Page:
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Saturday, July 2, 2011


I am really enjoying this book. It's going to be an awesome resource!

Gratia et Certamen: The Relationship Between Grace and Free Will in the Discussion of Augustine with the So-Called Semipelagians

As seen from
"Product Description
The issues involved in the discussion between the monks of Hadrumetum/Marseille and Augustine range from questions of initium fidei and naturae bonum, to the understanding of predestination. The monks' reaction to Augustine's doctrine of absolute sovereign grace must be seen as a plea in favour of a harmonizing approach, where human commitment is also envisaged as playing, at times, a primary role. In the light of a dialogical synergism, of a unitarian and cosmic view of God's oeconomia salutis, and relying on a strong ascetic framework, the monks biggest fear was that the implications of Augustine's predestinarian view would jeopardise the importance of the struggle for perfection, the meaning of God's universal salvific will, of Christ's redeeming action, and finally of the Church. The different theological traditions to which Augustine and the monks appealed play also a significant role, as do the specific social and religious context in which they respectively moved."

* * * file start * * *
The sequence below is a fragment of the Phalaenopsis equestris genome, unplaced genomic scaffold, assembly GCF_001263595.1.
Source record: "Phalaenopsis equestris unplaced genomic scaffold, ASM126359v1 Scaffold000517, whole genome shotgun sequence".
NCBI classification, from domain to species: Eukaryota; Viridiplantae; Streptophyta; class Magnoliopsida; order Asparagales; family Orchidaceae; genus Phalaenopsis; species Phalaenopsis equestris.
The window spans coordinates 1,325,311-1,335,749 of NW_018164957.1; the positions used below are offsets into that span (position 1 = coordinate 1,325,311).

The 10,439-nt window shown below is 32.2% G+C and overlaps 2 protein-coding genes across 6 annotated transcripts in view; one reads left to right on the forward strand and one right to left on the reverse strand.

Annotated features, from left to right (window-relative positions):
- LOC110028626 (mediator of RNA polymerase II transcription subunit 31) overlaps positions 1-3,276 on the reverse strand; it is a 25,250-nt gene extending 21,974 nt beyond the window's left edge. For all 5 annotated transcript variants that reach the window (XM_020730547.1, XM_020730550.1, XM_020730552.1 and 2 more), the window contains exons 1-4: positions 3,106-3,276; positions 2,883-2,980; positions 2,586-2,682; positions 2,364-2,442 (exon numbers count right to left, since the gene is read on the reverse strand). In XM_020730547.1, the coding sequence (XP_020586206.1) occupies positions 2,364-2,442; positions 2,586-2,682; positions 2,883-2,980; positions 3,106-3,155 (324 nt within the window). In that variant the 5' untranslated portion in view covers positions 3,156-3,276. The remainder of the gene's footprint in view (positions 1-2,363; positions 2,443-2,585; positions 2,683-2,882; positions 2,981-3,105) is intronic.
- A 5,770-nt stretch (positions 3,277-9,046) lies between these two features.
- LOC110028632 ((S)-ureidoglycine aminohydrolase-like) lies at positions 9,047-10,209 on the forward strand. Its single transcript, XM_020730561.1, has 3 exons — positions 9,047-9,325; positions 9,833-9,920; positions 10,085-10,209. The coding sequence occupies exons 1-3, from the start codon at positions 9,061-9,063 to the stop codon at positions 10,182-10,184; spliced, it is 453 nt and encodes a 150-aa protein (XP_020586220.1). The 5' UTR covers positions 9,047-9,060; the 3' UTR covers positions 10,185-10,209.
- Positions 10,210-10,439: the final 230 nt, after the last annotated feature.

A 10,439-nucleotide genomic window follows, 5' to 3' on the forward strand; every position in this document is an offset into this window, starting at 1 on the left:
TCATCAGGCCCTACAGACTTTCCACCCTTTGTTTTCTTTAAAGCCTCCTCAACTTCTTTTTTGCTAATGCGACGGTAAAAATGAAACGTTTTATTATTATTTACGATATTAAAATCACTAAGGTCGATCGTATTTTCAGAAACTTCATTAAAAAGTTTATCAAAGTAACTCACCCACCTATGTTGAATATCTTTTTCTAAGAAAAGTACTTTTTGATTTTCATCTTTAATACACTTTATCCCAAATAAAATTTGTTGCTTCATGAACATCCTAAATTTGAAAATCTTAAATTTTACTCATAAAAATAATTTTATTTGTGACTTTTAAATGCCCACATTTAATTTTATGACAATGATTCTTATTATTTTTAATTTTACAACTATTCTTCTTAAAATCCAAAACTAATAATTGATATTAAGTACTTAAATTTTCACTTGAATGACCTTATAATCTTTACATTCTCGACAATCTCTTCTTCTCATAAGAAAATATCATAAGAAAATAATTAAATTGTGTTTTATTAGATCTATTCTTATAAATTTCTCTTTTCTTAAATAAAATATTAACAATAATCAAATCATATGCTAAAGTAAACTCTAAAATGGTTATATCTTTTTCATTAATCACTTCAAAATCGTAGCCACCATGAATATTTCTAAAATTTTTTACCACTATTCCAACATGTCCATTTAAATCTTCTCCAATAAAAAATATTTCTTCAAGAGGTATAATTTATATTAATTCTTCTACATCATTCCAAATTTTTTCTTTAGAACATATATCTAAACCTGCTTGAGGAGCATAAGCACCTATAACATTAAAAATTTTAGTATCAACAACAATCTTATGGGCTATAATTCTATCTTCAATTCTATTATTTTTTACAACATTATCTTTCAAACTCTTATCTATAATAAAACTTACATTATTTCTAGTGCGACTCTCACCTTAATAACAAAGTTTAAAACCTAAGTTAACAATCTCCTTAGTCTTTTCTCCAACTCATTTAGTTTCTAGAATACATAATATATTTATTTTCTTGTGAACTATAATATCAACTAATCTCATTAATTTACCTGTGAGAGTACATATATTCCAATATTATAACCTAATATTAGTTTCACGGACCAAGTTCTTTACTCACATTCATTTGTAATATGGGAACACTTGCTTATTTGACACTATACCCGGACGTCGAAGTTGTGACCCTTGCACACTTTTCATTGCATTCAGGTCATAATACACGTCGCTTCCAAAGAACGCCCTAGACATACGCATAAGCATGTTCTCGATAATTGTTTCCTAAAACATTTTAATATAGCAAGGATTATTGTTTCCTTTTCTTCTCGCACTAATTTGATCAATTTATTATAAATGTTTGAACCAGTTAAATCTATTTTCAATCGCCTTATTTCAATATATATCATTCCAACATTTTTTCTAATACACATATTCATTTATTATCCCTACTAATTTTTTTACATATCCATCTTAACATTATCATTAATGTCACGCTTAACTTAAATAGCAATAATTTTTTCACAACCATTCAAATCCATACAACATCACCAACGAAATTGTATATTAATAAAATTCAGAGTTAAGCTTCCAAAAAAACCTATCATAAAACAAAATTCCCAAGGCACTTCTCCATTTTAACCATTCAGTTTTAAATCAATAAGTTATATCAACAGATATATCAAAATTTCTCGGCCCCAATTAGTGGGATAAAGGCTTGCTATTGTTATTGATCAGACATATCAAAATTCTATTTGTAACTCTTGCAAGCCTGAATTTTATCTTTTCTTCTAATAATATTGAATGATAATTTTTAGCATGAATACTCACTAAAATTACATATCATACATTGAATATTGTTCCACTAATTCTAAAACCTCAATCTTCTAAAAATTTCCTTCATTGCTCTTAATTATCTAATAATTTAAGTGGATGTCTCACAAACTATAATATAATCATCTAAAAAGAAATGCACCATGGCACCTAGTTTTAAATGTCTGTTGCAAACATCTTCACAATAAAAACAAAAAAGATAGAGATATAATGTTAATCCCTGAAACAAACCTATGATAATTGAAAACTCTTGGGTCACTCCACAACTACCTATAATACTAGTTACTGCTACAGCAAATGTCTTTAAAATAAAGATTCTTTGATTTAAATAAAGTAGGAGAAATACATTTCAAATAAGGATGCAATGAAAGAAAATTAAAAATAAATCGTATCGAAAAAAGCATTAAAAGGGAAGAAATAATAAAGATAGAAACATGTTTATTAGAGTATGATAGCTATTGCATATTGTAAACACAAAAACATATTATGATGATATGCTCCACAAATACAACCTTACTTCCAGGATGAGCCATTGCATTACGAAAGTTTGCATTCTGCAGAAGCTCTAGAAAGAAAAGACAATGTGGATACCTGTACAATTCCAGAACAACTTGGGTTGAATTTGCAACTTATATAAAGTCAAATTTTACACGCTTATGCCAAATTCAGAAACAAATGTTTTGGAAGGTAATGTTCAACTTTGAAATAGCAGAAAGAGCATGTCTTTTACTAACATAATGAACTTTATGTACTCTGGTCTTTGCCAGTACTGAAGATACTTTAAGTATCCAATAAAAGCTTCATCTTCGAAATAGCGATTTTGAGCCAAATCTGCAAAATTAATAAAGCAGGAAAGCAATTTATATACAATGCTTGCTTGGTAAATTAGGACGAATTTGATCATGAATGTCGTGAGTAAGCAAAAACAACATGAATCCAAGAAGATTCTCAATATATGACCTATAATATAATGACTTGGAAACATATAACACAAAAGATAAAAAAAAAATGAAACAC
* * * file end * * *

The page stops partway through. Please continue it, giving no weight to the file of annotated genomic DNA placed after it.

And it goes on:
Godismyjudge said...

sounds facinating. Is it based on existant writings of the Monks?

God be with you,

Jnorm said...

I spent the majority of my time in chapter 3 of the book. Chapter 2 deals with the Monks in Gaul.

(about the book itself)
It's mainly a high quality secondary source that quotes and glosses over primary sources and so it's a book by a leading authority about the topic at hand. He goes through the works of Augustine, Prosper and Hilary, John Cassian, and a number of others. He also looks at what was taught before by both Greek and Latin speaking Christians.

He actually covers alot of stuff in this.

Chapter 1
The African "Resistance" to Augustine: Historical and Theological Framework (pages 26 to 92)

Chapter 2
The Rise of "Massilianism" In Gaul: Historical and Theological Framework (pages 93 to 184)

Chapter 3
Grace, Free Will and the Struggle for Perfection (pages 185 to 304)

Chapter 4
The Uexata Quaestio of Predestination (pages 305 to 402)

Conclusion (pages 403 to 428)

Indexes (pages 437 to 463)

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